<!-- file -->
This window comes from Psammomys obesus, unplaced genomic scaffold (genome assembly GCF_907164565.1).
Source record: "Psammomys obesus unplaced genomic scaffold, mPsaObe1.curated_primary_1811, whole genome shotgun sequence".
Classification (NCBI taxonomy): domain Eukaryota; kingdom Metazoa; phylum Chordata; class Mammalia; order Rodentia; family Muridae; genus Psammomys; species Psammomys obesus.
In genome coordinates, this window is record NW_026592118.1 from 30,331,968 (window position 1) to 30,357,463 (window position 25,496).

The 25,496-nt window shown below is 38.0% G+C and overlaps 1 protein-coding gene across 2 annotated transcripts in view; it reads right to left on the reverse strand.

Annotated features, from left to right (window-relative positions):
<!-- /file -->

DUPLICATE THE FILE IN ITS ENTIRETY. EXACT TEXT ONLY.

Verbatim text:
This window comes from Psammomys obesus, unplaced genomic scaffold (genome assembly GCF_907164565.1).
Source record: "Psammomys obesus unplaced genomic scaffold, mPsaObe1.curated_primary_1811, whole genome shotgun sequence".
Classification (NCBI taxonomy): domain Eukaryota; kingdom Metazoa; phylum Chordata; class Mammalia; order Rodentia; family Muridae; genus Psammomys; species Psammomys obesus.
In genome coordinates, this window is record NW_026592118.1 from 30,331,968 (window position 1) to 30,357,463 (window position 25,496).

The 25,496-nt window shown below is 38.0% G+C and overlaps 1 protein-coding gene across 2 annotated transcripts in view; it reads right to left on the reverse strand.

Annotated features, from left to right (window-relative positions):